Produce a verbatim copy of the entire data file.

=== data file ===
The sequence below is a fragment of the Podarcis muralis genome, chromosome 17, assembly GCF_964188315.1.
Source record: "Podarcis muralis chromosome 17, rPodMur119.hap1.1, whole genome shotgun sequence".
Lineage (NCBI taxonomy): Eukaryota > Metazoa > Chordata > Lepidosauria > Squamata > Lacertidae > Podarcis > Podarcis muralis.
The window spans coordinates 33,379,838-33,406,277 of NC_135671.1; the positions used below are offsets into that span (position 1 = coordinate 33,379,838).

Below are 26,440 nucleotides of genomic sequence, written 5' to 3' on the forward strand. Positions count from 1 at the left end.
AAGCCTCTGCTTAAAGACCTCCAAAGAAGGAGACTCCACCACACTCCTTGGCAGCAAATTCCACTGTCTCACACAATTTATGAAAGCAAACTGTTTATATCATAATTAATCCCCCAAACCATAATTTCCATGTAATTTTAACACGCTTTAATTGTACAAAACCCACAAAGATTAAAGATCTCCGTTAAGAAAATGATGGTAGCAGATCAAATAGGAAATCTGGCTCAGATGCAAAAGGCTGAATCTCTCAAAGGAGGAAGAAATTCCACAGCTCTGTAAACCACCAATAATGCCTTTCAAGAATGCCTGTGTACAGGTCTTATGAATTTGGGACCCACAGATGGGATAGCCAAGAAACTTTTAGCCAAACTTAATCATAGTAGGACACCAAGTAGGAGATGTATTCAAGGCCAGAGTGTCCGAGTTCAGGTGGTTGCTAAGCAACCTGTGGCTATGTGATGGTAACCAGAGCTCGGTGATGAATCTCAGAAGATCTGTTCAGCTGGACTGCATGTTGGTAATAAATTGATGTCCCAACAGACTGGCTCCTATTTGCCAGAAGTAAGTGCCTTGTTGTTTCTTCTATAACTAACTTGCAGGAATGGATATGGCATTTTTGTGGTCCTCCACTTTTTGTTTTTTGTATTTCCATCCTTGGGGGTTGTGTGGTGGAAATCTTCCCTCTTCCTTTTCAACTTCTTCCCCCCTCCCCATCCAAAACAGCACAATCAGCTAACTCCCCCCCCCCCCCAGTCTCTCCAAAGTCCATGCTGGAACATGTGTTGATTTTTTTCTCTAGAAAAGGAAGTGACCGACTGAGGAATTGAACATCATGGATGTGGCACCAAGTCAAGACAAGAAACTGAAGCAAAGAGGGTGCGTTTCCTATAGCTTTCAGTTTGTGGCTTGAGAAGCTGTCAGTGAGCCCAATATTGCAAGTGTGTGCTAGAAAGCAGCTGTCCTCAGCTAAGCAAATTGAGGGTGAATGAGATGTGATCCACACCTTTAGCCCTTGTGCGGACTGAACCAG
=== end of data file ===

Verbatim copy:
The sequence below is a fragment of the Podarcis muralis genome, chromosome 17, assembly GCF_964188315.1.
Source record: "Podarcis muralis chromosome 17, rPodMur119.hap1.1, whole genome shotgun sequence".
Lineage (NCBI taxonomy): Eukaryota > Metazoa > Chordata > Lepidosauria > Squamata > Lacertidae > Podarcis > Podarcis muralis.
The window spans coordinates 33,379,838-33,406,277 of NC_135671.1; the positions used below are offsets into that span (position 1 = coordinate 33,379,838).

Below are 26,440 nucleotides of genomic sequence, written 5' to 3' on the forward strand. Positions count from 1 at the left end.
AAGCCTCTGCTTAAAGACCTCCAAAGAAGGAGACTCCACCACACTCCTTGGCAGCAAATTCCACTGTCTCACACAATTTATGAAAGCAAACTGTTTATATCATAATTAATCCCCCAAACCATAATTTCCATGTAATTTTAACACGCTTTAATTGTACAAAACCCACAAAGATTAAAGATCTCCGTTAAGAAAATGATGGTAGCAGATCAAATAGGAAATCTGGCTCAGATGCAAAAGGCTGAATCTCTCAAAGGAGGAAGAAATTCCACAGCTCTGTAAACCACCAATAATGCCTTTCAAGAATGCCTGTGTACAGGTCTTATGAATTTGGGACCCACAGATGGGATAGCCAAGAAACTTTTAGCCAAACTTAATCATAGTAGGACACCAAGTAGGAGATGTATTCAAGGCCAGAGTGTCCGAGTTCAGGTGGTTGCTAAGCAACCTGTGGCTATGTGATGGTAACCAGAGCTCGGTGATGAATCTCAGAAGATCTGTTCAGCTGGACTGCATGTTGGTAATAAATTGATGTCCCAACAGACTGGCTCCTATTTGCCAGAAGTAAGTGCCTTGTTGTTTCTTCTATAACTAACTTGCAGGAATGGATATGGCATTTTTGTGGTCCTCCACTTTTTGTTTTTTGTATTTCCATCCTTGGGGGTTGTGTGGTGGAAATCTTCCCTCTTCCTTTTCAACTTCTTCCCCCCTCCCCATCCAAAACAGCACAATCAGCTAACTCCCCCCCCCCCCCAGTCTCTCCAAAGTCCATGCTGGAACATGTGTTGATTTTTTTCTCTAGAAAAGGAAGTGACCGACTGAGGAATTGAACATCATGGATGTGGCACCAAGTCAAGACAAGAAACTGAAGCAAAGAGGGTGCGTTTCCTATAGCTTTCAGTTTGTGGCTTGAGAAGCTGTCAGTGAGCCCAATATTGCAAGTGTGTGCTAGAAAGCAGCTGTCCTCAGCTAAGCAAATTGAGGGTGAATGAGATGTGATCCACACCTTTAGCCCTTGTGCGGACTGAACCAG